Keeping People in Their Homes: Best Practices for Eviction Moratoria and Emergency Rental Assistance
by Fay Walker
A publication of the Local Data for Equitable Recovery Resource Hub
According to the Institute for Urban Policy Research (IUPR) and the Texas Tenants’ Union (TTU), from 2019 to 2020, Dallas saw a more than 50 percent drop in eviction filings. Their report, A Review of Eviction Protections in Dallas, Texas, released in May, examined the relationship between local, state, and federal eviction prevention programs and eviction patterns in Dallas to better understand how eviction prevention programs can better keep people in their homes, in Dallas and across the country.
Overall eviction trends in Dallas County
The IUPR and TTU analyzed daily trends in eviction filings in the Dallas County Justice of the Peace Courts, coupled with systemic case file review of 190 cases from November 2020, and qualitative interviews with nonprofit service providers. They found that across Dallas County from 2019 to 2020, some municipalities saw decreases in eviction filings of up to 100 percent, with a decrease of 56 percent countywide.
How did different interventions affect evictions?
The Coronavirus Aid, Relief, and Economic Security (CARES) Act eviction moratorium went into effect in late March 2020 and lasted through late July 2020. The moratorium applied to tenants in properties receiving federally backed financing or participating in federal assistance programs and meant that tenants with missed rent payments could not be charged fees or penalties during the period. This moratorium covered an estimated 28–46 percent of all occupied rental units nationally. In addition, the Dallas County Justices of the Peace and the Texas Supreme Court issued moratoria covering nonpayment of rent eviction cases in March for two months, with some justices of the peace in the county extending the moratoria into summer 2020.
In addition to the moratoria, the City of Dallas passed an ordinance that took effect in April 2020 and requires that before any landlord sends a tenant a notice to vacate, they must first send a COVID-19 notice of possible eviction and request a response within 21 days with proof that the tenant is unable to pay rent because of a pandemic-related impact. The landlord in turn must provide repayment options. Tenants and landlords then have 60 days to work out a payment plan, apply for rental assistance, or make other plans.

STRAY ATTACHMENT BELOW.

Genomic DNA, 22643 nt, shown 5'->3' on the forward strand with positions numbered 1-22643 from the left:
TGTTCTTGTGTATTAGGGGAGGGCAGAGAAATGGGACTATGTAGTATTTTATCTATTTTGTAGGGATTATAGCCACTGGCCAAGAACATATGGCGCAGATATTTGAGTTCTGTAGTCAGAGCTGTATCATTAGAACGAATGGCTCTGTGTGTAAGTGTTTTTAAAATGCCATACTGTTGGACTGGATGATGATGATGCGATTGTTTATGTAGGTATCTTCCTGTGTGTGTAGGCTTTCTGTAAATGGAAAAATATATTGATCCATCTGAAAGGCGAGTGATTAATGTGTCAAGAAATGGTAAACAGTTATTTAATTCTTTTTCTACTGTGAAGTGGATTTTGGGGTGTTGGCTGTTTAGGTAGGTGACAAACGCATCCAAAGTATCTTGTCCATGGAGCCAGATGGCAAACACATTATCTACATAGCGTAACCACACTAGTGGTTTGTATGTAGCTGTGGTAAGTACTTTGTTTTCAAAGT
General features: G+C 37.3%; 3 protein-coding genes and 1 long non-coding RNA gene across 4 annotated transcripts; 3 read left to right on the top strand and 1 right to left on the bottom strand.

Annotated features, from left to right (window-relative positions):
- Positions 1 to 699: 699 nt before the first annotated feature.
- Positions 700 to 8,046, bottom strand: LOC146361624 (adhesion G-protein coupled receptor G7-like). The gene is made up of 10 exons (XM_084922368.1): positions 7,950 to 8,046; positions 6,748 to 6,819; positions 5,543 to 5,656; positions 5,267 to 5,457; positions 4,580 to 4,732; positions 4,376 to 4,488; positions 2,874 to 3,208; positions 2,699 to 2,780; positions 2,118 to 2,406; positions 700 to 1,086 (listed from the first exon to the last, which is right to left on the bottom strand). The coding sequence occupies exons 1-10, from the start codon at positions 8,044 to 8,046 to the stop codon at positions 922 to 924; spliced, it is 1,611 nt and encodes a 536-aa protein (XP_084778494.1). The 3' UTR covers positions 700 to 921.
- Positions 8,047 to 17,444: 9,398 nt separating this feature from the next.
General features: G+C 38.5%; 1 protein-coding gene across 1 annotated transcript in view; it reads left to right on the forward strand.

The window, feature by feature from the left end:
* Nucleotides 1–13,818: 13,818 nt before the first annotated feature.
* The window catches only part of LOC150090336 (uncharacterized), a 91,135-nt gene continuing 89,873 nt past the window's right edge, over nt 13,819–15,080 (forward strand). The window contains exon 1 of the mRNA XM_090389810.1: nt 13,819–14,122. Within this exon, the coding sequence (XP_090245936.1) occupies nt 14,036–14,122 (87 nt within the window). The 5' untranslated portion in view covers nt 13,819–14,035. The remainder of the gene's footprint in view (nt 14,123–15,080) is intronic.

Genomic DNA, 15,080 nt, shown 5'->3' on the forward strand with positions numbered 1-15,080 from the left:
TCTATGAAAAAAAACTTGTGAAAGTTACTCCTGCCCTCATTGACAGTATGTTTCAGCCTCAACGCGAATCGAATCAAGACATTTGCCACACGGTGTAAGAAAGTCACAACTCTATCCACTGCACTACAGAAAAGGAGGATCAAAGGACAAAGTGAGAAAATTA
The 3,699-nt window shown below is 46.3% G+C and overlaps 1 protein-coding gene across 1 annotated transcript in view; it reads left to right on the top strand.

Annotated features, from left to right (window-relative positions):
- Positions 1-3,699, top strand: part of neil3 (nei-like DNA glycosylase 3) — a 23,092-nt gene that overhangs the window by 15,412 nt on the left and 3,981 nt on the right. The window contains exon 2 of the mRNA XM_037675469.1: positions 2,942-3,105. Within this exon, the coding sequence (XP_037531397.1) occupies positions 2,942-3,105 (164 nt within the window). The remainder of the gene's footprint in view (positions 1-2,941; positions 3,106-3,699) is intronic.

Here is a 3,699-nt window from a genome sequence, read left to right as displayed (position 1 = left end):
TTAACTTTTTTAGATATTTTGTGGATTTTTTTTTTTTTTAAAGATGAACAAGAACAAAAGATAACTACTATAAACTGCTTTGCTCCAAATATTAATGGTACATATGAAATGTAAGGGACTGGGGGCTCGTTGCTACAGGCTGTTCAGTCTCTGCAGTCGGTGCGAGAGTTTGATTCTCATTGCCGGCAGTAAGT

In September 2020, the Centers for Disease Control and Prevention (CDC) issued a new eviction moratorium. The CDC moratorium was unevenly enforced across Texas and was fully halted by the Supreme Court in August 2021. However, even after the CDC moratorium ended, so long as there is a state of emergency due to COVID-19 in Texas, the Dallas Ordinance remains in effect.
Dallas saw its steepest drop in eviction filings in March 2020 at the onset of the pandemic and the CARES Act moratorium and state and local moratoria. Following the end of the CARES Act moratorium in July 2020, Dallas saw a steady increase in eviction filings. Under the CDC moratorium, evictions steadily increased, though the number of eviction filings never came close to pre-pandemic levels. In February 2021, there was another steep drop in filings, likely attributable to Texas’s Winter Storm Uri. The relationship between these distinct moratoria and diversion efforts and evictions filings in Dallas County is complex. It is impossible to attribute evictions dropping solely to one intervention or another. It is fair to say that over time, these strategies did lead to more people remaining in their homes during the pandemic.